When we finally reached Highway 209, where the trail would split into the standard PCT and the Crater Lake alternate route (which most of the hikers I met along the trail would take because it's pretty epic), Blue and I stopped for a sit before I headed off to Chemult and he continued on for a few more miles.
A very kind couple who was packing up their car came to chat with us briefly, and offered us some of the biggest, freshest peaches I had ever seen. They were juicy and amazing, especially in the heat of the day.
Easily the best peach I've ever had
My partner showed up a little while later, and we headed to Chemult. I was hoping I'd catch up with Blue at some point later. The motel we stayed at felt like a small AirBnb and was very cozy. It was time to get some real sleep after a long few days, and prepare for seeing Crater Lake for the first time the following day.
The first 11 miles of the day were the Crater Lake Rim Trail.
Trail register upon reaching Crater Lake
For some reason, I expected something called a Rim Trail to be flat. I don't know why I thought that, because a rim doesn't imply flat, but I was 100% incorrect. The Rim Trail was most certainly not flat.
The Rim Trail wasn't what I expected
Crater Lake was insanely huge, and the water was an intense blue. It was cool to walk around it and get to see it up close and personal like that.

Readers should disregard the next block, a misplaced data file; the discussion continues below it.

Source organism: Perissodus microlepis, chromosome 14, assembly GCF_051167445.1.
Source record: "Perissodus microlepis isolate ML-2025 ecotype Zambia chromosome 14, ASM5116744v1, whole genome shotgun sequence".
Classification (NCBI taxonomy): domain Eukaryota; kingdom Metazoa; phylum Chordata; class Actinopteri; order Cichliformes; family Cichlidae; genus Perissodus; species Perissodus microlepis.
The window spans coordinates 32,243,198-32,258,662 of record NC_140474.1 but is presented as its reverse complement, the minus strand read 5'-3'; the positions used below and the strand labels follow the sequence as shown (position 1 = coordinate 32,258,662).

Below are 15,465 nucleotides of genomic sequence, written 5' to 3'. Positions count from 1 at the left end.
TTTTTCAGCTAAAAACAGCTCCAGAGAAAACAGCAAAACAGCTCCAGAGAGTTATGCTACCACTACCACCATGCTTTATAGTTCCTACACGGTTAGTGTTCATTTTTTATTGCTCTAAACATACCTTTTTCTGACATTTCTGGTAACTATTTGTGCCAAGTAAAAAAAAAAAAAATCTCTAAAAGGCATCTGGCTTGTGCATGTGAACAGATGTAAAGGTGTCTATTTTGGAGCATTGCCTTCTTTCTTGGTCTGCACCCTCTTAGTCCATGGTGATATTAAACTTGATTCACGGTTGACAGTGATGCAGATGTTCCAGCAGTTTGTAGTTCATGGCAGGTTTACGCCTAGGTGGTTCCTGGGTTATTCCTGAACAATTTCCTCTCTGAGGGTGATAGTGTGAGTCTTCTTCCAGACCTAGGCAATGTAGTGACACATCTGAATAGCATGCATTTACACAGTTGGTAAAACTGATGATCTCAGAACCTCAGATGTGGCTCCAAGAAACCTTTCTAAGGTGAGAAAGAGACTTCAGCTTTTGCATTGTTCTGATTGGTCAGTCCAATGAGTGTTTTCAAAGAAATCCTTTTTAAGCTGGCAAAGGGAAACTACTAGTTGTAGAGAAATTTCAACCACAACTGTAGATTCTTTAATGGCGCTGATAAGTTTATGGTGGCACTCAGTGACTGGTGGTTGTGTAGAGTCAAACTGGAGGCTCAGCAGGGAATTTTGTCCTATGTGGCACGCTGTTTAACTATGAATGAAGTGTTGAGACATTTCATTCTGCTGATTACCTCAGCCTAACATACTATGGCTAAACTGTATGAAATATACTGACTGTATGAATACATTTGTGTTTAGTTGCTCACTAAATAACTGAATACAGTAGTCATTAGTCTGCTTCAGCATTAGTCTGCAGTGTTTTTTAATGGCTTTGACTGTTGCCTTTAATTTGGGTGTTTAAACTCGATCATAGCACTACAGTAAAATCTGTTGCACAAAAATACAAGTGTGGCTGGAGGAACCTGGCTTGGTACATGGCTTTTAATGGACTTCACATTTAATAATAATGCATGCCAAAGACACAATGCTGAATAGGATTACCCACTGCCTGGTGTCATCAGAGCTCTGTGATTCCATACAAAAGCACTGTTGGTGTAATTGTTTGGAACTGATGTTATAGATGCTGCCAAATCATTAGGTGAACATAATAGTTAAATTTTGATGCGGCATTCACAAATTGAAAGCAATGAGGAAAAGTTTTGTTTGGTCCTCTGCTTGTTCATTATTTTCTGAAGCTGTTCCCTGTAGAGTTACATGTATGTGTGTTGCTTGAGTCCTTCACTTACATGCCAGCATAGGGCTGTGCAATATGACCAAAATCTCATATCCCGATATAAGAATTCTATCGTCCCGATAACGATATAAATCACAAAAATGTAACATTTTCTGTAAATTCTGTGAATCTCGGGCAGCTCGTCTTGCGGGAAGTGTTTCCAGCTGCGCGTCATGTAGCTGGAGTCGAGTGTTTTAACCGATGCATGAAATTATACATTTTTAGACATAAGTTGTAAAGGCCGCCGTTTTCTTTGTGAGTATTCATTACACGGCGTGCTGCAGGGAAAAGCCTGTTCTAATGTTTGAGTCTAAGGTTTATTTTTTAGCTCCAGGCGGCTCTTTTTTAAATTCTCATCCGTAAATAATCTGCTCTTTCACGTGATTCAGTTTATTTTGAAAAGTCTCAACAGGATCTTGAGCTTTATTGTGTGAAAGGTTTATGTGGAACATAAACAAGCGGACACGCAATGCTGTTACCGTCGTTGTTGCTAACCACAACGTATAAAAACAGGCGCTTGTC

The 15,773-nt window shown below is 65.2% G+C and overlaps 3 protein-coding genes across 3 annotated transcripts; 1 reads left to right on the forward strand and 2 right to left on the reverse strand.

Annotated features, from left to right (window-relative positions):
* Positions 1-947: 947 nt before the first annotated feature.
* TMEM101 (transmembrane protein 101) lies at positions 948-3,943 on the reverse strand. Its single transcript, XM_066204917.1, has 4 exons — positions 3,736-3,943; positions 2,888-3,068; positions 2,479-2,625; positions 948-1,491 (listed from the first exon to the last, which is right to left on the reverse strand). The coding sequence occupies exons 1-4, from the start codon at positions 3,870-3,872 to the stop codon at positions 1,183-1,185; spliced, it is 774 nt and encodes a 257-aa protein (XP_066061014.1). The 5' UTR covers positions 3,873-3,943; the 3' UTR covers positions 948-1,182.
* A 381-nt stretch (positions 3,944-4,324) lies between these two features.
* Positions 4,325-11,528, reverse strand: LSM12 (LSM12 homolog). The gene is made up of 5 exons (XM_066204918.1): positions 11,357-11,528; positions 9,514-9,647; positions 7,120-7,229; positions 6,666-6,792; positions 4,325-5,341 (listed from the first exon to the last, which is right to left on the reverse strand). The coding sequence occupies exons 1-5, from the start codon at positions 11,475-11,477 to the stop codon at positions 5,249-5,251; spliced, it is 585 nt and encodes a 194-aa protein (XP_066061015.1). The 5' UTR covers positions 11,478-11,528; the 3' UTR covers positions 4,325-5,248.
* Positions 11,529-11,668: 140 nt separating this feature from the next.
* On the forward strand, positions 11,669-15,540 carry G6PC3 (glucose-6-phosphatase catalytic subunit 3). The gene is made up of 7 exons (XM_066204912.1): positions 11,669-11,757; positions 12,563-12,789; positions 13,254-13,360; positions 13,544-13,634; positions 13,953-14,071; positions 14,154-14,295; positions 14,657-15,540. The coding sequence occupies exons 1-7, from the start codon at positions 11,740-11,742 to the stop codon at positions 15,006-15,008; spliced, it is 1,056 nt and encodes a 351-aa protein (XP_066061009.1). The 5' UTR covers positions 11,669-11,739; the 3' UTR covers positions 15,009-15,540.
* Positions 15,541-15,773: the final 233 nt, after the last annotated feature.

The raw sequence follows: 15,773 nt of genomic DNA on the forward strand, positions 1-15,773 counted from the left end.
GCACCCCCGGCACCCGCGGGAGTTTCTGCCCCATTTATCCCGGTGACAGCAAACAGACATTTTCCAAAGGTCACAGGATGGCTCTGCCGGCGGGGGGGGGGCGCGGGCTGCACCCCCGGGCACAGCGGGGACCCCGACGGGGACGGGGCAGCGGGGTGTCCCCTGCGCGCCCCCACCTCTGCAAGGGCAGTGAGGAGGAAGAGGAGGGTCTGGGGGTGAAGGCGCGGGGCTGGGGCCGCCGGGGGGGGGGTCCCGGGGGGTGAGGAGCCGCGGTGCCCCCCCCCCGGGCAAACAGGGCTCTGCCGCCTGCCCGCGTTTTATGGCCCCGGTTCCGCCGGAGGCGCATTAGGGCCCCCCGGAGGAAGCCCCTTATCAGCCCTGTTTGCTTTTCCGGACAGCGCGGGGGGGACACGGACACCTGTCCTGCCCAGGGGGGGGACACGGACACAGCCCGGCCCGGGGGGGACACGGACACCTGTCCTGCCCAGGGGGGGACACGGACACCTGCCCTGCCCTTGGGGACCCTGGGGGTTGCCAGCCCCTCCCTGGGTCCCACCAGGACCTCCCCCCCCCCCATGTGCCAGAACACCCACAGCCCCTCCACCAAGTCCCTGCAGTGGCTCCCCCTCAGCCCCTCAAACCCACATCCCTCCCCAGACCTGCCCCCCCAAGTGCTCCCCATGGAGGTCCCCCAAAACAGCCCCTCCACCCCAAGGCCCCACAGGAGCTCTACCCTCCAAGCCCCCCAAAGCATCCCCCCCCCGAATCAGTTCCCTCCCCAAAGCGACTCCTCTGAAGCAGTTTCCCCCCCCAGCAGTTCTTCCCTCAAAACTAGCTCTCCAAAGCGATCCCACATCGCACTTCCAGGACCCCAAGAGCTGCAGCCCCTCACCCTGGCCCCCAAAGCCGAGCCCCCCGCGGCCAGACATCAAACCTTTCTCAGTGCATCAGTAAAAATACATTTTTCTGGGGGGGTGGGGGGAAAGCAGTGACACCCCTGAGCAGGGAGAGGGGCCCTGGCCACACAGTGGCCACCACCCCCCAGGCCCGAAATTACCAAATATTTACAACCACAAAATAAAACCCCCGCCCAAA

A large family saw me as I was walking by and asked if I had camped in the park. I explained that I was hiking the PCT, and they were surprised to hear that this was a thing people did. It was actually kind of a refreshing conversation because as a thru-hiker, you really start to exist in a bubble of only thru-hikers. They asked me a few questions, like how long I had been out and how long I'd expect to take, and as someone who never tires of talking about the trail, I was happy to stop and chat for a while.
As beautiful as Crater Lake was, I admit I didn't love it as much as I thought I did. I assume a big part of that was that this was probably some of the steepest trail I had encountered in Oregon thus far, and I had a relatively heavy resupply to get myself to Ashland.
What an incredible shade of blue
It was an extremely dry, hot, and exposed day with no water until after the Rim Trail. The only water I came across was at the end of the Rim Trail, and there wasn't going to be any more water for another 20 miles. I ate dinner and cameled up there, drinking as much water as I could before I left.
I camped alone that night. The entire area was a burn zone, so I could hear trees creaking all through the night. The possibility a branch could fall off a tree and hit my tent crossed my mind.
A lot of precarious-sounding dead trees
The next day, I entered mosquito hell, advanced level. It was by far the worst mosquitoes I had encountered. I set up camp that night early because it was that bad. In fact, I didn't even pull out my head net all day because I knew that if I stopped, they would get to me. It was a terrible campsite, in the middle of the worst of the mosquitoes, but I just couldn't bring myself to walk anymore. I set up my tent while walking in circles.
Not only was I hearing the most terrible buzzing of mosquitoes all night, knowing they were just waiting for me, but I could hear bears barking in the distance throughout the night too. I barely got any sleep. I camped alone, too, so the bears made me particularly nervous.
Oh hey, Shasta
The next morning, as I was preparing to exit the safety of my tent and start packing up camp, Blue walked by. I called him over, and I was really excited to see him again. Our paths just kept crossing!